On-campus maternity residence: An updated request
Letter to the Editor | Tuesday, October 8, 2019
Dear Fr. Jenkins,
In recent weeks, the shocking news of 2,246 preserved human fetal remains found in the Illinois garage of the deceased abortionist Ulrich Klopfer has drawn national attention. Local, state and federal officials have called for an investigation of the findings. We now know that the 70 boxes storing the babies were dated 2000-2002. More shocking for many of us in the Notre Dame family is the likelihood that Klopfer aborted many of these babies at his clinic in South Bend. For several decades, his Women’s Pavilion operated at Ironwood Circle, about one mile from Our Lady’s campus. Klopfer is likely the state’s most prolific abortionist in history. He started operations in South Bend in 1978 and later opened clinics in Gary and Fort Wayne. There is evidence Klopfer performed tens of thousands of abortions at these three clinics.
In the South Bend area, there are eight college campuses with a total student population of over 28,000. Based on Guttmacher Institute data and college studies for a population of this size, there would be approximately 500-600 unplanned pregnancies, resulting in 250-300 abortions annually. Klopfer’s Women’s Pavilion was the only abortion clinic in the area and reportedly conducted over 700 abortions per year. So 35-40% of Klopfer’s abortions were likely performed for local area college students, including some from Notre Dame. Klopfer’s South Bend clinic was shut down in 2016. In its place, Whole Woman’s Health of South Bend, though denied a license by the Indiana Department of Health, was allowed to open and operate in June of 2019 by order of a Federal judge.
These horrific revelations are a wake-up call for all of us in the Notre Dame family. We must consider what our University, Mary’s University, can do to provide an alternative to abortion for college students facing unplanned pregnancies.
In Aug. 2009, I wrote to you asking you to establish a residential facility for pregnant college women and their children at Notre Dame. On Oct. 6, 2009, you responded by letter saying that you would assign a task force to study the idea, but you never let me know what the task force concluded.
I would like to renew my request, urging you to consider such a facility at Notre Dame. The estimated 500-600 local college students facing unplanned pregnancies each year need to know that they have a better option than abortion to complete their college educations and succeed in their careers.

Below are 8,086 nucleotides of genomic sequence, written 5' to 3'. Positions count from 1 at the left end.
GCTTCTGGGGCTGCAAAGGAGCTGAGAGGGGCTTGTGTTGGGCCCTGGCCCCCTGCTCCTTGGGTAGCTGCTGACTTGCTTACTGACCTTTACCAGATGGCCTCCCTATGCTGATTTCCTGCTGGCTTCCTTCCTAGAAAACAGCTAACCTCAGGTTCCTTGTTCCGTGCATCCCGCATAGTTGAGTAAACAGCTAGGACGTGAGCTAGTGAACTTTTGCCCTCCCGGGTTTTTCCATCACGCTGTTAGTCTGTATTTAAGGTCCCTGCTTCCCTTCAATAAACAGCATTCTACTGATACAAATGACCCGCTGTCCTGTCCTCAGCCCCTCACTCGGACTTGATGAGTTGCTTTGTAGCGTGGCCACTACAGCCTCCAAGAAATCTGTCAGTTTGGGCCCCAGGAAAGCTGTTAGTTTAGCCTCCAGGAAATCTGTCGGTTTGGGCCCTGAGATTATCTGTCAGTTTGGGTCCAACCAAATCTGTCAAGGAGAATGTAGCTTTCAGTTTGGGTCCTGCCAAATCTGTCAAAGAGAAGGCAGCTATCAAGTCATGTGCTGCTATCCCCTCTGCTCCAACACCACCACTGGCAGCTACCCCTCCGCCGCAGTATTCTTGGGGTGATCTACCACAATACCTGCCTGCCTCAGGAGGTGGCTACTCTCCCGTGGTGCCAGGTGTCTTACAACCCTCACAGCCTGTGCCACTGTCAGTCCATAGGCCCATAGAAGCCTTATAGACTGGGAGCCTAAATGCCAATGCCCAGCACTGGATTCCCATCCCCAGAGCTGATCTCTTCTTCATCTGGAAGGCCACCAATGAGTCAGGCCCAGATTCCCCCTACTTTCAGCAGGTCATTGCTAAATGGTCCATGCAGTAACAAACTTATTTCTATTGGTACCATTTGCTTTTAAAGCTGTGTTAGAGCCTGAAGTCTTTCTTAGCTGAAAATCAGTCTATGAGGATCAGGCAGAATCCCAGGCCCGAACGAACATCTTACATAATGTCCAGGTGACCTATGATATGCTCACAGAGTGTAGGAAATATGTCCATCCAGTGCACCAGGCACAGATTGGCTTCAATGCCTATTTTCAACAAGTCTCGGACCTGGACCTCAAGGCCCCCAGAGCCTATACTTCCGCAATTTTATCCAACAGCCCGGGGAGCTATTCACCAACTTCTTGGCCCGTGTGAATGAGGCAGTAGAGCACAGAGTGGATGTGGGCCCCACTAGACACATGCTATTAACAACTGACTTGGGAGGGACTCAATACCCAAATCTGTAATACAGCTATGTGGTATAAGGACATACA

Such a place already exists and has been successfully operating for six years at Belmont Abbey College in North Carolina. In those six years, this on-campus maternity residence has likely saved dozens of children from abortion. Surely, Notre Dame, with its vast property holdings, could find a quiet corner of the campus for such a residence. Alumni would gladly contribute to the construction and operation of the facility. I am confident that this would be a cause that many have been waiting to “fight for.” The solution for protecting unexpected lives from abortion is a facility open not just to Notre Dame students but to students of any faith enrolled at any local college.
As Catholics, we believe unequivocally that human life begins at conception and that abortion means death for an unborn child. Is it not time for our University and our vast family of graduates to put our treasure where our beliefs are and establish a caring alternative to abortion?
You see, Father, in 1999 as a Notre Dame senior, I experienced an unplanned pregnancy, and I chose life for my daughter. She is now a student at another Catholic university and is an active pro-life advocate. So please understand that I must be persistent with this request because I know the feelings that college students with unplanned pregnancies experience – feelings that without an alternative compel many to go to Klopfer-like clinics.
For the sake of these women and men and their unborn children, I ask that you please give serious consideration to this updated request.
In Notre Dame,
Lacy Dodd Miske
class of 1999
The views expressed in this Letter to the Editor are those of the author and not necessarily those of The Observer.